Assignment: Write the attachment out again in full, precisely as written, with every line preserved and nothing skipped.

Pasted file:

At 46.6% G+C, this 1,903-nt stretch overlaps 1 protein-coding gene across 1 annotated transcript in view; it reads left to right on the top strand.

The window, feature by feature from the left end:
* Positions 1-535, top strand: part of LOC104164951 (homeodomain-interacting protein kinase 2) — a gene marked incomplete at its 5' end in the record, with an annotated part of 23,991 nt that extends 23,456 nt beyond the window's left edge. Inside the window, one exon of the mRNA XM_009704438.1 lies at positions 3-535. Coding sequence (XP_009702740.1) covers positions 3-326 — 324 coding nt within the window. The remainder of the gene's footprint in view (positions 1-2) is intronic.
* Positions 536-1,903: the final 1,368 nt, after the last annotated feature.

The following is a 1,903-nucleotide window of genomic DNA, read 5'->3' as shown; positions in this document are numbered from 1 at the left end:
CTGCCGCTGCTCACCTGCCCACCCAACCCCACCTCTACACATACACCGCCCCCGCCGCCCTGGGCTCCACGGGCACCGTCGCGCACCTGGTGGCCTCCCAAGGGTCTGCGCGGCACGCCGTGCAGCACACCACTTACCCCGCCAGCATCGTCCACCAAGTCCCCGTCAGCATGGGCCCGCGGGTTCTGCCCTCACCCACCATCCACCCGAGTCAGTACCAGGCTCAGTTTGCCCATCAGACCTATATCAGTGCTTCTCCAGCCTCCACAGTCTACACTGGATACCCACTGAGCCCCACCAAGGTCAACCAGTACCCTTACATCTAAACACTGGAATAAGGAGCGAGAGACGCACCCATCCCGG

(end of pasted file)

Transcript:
At 46.6% G+C, this 1,903-nt stretch overlaps 1 protein-coding gene across 1 annotated transcript in view; it reads left to right on the top strand.

The window, feature by feature from the left end:
* Positions 1-535, top strand: part of LOC104164951 (homeodomain-interacting protein kinase 2) — a gene marked incomplete at its 5' end in the record, with an annotated part of 23,991 nt that extends 23,456 nt beyond the window's left edge. Inside the window, one exon of the mRNA XM_009704438.1 lies at positions 3-535. Coding sequence (XP_009702740.1) covers positions 3-326 — 324 coding nt within the window. The remainder of the gene's footprint in view (positions 1-2) is intronic.
* Positions 536-1,903: the final 1,368 nt, after the last annotated feature.

The following is a 1,903-nucleotide window of genomic DNA, read 5'->3' as shown; positions in this document are numbered from 1 at the left end:
CTGCCGCTGCTCACCTGCCCACCCAACCCCACCTCTACACATACACCGCCCCCGCCGCCCTGGGCTCCACGGGCACCGTCGCGCACCTGGTGGCCTCCCAAGGGTCTGCGCGGCACGCCGTGCAGCACACCACTTACCCCGCCAGCATCGTCCACCAAGTCCCCGTCAGCATGGGCCCGCGGGTTCTGCCCTCACCCACCATCCACCCGAGTCAGTACCAGGCTCAGTTTGCCCATCAGACCTATATCAGTGCTTCTCCAGCCTCCACAGTCTACACTGGATACCCACTGAGCCCCACCAAGGTCAACCAGTACCCTTACATCTAAACACTGGAATAAGGAGCGAGAGACGCACCCATCCCGG